Where do you see yourself in five years time?

Somewhere around the world, doing another interview with Mixmag Asia. And always doing what I love and live to do, which is making music and sharing the love with the world, there is nothing better than living your passion.

Describe your look and the reason behind the clothes you choose to wear?

When I started off as a DJ, I always told myself I wanted a uniform to wear, this eventually turned into a color and that was black. It’s quite nice because it gives my personality and me an identity. Will fill you in a little secret, I always request my friends to wear black when they come to my event and I think it has become a real thing (laughs).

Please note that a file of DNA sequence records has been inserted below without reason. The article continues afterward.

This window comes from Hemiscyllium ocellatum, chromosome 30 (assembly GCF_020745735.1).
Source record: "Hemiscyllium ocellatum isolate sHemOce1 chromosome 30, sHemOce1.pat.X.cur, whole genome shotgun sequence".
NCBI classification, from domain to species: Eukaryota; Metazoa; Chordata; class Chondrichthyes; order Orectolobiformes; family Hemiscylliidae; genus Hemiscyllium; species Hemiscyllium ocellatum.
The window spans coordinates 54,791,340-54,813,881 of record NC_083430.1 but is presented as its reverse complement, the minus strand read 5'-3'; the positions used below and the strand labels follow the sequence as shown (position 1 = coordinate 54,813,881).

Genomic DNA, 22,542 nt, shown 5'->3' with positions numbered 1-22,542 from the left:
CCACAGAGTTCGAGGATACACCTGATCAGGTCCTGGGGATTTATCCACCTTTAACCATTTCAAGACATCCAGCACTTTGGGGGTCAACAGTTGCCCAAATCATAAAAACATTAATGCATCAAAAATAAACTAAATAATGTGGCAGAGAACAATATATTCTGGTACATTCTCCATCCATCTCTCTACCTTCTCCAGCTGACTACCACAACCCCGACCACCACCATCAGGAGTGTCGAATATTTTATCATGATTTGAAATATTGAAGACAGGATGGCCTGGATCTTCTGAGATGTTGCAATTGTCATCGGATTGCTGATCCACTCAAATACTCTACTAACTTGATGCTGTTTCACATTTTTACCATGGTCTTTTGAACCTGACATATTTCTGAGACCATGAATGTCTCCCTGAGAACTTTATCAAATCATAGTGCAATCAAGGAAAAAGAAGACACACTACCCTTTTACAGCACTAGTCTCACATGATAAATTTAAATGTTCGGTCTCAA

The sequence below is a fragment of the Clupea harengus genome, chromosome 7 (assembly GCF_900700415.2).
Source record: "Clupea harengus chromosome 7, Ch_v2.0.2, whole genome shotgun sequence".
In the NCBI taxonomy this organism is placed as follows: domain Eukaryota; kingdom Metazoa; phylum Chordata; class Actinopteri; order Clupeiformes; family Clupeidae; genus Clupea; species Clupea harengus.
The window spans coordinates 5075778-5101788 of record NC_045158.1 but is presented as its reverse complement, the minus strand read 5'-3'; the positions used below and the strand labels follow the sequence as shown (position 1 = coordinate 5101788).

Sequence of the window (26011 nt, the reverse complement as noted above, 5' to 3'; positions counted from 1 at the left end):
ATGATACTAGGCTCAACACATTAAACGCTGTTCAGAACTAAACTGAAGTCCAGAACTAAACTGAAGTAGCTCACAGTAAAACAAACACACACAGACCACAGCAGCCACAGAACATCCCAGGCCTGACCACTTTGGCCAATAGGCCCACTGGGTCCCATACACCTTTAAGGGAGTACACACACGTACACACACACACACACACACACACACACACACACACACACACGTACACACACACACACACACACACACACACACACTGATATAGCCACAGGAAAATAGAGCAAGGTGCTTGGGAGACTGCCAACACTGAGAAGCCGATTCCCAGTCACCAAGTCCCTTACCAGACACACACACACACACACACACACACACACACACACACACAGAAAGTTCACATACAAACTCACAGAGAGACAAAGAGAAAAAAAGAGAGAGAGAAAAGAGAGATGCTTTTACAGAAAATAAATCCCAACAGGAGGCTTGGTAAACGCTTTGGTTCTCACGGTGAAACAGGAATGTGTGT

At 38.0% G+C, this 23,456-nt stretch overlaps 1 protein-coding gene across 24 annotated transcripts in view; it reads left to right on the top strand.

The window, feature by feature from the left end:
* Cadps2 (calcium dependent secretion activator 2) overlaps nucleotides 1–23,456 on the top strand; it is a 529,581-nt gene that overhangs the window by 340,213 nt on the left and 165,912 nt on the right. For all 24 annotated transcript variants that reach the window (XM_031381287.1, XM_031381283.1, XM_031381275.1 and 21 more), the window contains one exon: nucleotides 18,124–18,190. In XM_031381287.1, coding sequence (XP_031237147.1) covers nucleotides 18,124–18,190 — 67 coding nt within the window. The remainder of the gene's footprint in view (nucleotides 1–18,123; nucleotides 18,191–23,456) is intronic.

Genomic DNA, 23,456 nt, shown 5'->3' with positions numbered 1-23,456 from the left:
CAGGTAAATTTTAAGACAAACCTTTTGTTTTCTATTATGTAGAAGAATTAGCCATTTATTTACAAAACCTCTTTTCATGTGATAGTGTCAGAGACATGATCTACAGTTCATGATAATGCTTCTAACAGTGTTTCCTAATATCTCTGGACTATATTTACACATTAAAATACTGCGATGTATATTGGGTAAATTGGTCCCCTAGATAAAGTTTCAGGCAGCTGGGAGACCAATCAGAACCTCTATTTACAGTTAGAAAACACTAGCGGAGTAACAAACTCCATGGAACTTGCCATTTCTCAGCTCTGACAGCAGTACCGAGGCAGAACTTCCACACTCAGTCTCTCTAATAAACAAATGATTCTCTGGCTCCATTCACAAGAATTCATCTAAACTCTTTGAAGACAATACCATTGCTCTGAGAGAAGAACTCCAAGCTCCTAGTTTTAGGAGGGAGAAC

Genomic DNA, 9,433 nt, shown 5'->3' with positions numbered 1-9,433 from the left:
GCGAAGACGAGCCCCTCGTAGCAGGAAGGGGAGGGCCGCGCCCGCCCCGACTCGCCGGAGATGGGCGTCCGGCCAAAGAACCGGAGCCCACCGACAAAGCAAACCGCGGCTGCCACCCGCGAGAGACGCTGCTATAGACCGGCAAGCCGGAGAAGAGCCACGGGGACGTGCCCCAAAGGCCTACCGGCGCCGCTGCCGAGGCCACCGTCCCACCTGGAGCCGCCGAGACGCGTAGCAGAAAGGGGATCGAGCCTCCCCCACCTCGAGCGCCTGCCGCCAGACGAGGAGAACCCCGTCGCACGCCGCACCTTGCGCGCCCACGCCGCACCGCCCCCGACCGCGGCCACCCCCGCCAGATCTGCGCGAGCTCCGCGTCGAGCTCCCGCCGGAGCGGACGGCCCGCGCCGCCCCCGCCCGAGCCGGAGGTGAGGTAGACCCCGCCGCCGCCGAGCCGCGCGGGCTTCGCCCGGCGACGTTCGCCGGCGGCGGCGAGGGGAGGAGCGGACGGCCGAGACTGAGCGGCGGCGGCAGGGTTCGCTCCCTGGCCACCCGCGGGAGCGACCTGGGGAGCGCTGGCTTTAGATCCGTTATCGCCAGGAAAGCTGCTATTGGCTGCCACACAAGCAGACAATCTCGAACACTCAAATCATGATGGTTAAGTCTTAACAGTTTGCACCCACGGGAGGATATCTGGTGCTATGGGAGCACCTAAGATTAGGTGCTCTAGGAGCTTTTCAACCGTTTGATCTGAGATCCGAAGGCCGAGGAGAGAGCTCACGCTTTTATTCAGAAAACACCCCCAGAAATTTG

Full disclosure: Mixmag Asia facetiously asked this question because we suspect he may be channelling a certain Dubfire for style tips!